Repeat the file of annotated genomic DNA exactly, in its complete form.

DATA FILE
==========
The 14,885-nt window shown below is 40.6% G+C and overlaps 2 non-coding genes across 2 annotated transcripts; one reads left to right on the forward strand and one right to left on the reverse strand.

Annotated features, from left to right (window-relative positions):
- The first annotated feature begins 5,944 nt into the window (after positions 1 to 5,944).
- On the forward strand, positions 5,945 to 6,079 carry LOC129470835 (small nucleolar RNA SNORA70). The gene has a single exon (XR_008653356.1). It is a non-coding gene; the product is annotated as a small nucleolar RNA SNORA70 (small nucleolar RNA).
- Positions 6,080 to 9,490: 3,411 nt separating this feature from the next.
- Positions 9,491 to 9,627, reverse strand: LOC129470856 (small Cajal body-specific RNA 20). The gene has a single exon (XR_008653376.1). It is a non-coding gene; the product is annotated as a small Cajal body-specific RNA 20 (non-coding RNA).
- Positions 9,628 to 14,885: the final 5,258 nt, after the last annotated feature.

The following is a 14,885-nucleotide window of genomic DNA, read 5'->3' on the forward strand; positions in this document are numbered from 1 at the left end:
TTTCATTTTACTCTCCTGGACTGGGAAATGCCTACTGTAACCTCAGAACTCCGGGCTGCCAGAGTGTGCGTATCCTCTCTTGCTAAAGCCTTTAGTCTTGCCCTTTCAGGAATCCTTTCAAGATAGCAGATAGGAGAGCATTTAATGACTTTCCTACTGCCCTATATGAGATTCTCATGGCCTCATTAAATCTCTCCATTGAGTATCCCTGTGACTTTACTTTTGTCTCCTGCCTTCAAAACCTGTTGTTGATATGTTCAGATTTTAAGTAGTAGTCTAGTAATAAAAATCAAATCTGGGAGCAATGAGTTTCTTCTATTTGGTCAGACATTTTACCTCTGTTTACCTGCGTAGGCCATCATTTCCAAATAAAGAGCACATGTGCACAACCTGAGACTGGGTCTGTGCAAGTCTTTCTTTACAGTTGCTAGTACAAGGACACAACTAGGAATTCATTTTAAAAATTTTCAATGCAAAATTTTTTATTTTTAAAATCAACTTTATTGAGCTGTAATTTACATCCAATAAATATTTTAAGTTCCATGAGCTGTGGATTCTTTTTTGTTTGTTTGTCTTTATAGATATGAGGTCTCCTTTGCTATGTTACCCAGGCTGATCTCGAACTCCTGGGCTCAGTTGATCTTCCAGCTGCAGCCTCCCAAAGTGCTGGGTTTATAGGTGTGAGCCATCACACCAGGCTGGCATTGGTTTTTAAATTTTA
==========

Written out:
The 14,885-nt window shown below is 40.6% G+C and overlaps 2 non-coding genes across 2 annotated transcripts; one reads left to right on the forward strand and one right to left on the reverse strand.

Annotated features, from left to right (window-relative positions):
- The first annotated feature begins 5,944 nt into the window (after positions 1 to 5,944).
- On the forward strand, positions 5,945 to 6,079 carry LOC129470835 (small nucleolar RNA SNORA70). The gene has a single exon (XR_008653356.1). It is a non-coding gene; the product is annotated as a small nucleolar RNA SNORA70 (small nucleolar RNA).
- Positions 6,080 to 9,490: 3,411 nt separating this feature from the next.
- Positions 9,491 to 9,627, reverse strand: LOC129470856 (small Cajal body-specific RNA 20). The gene has a single exon (XR_008653376.1). It is a non-coding gene; the product is annotated as a small Cajal body-specific RNA 20 (non-coding RNA).
- Positions 9,628 to 14,885: the final 5,258 nt, after the last annotated feature.

The following is a 14,885-nucleotide window of genomic DNA, read 5'->3' on the forward strand; positions in this document are numbered from 1 at the left end:
TTTCATTTTACTCTCCTGGACTGGGAAATGCCTACTGTAACCTCAGAACTCCGGGCTGCCAGAGTGTGCGTATCCTCTCTTGCTAAAGCCTTTAGTCTTGCCCTTTCAGGAATCCTTTCAAGATAGCAGATAGGAGAGCATTTAATGACTTTCCTACTGCCCTATATGAGATTCTCATGGCCTCATTAAATCTCTCCATTGAGTATCCCTGTGACTTTACTTTTGTCTCCTGCCTTCAAAACCTGTTGTTGATATGTTCAGATTTTAAGTAGTAGTCTAGTAATAAAAATCAAATCTGGGAGCAATGAGTTTCTTCTATTTGGTCAGACATTTTACCTCTGTTTACCTGCGTAGGCCATCATTTCCAAATAAAGAGCACATGTGCACAACCTGAGACTGGGTCTGTGCAAGTCTTTCTTTACAGTTGCTAGTACAAGGACACAACTAGGAATTCATTTTAAAAATTTTCAATGCAAAATTTTTTATTTTTAAAATCAACTTTATTGAGCTGTAATTTACATCCAATAAATATTTTAAGTTCCATGAGCTGTGGATTCTTTTTTGTTTGTTTGTCTTTATAGATATGAGGTCTCCTTTGCTATGTTACCCAGGCTGATCTCGAACTCCTGGGCTCAGTTGATCTTCCAGCTGCAGCCTCCCAAAGTGCTGGGTTTATAGGTGTGAGCCATCACACCAGGCTGGCATTGGTTTTTAAATTTTA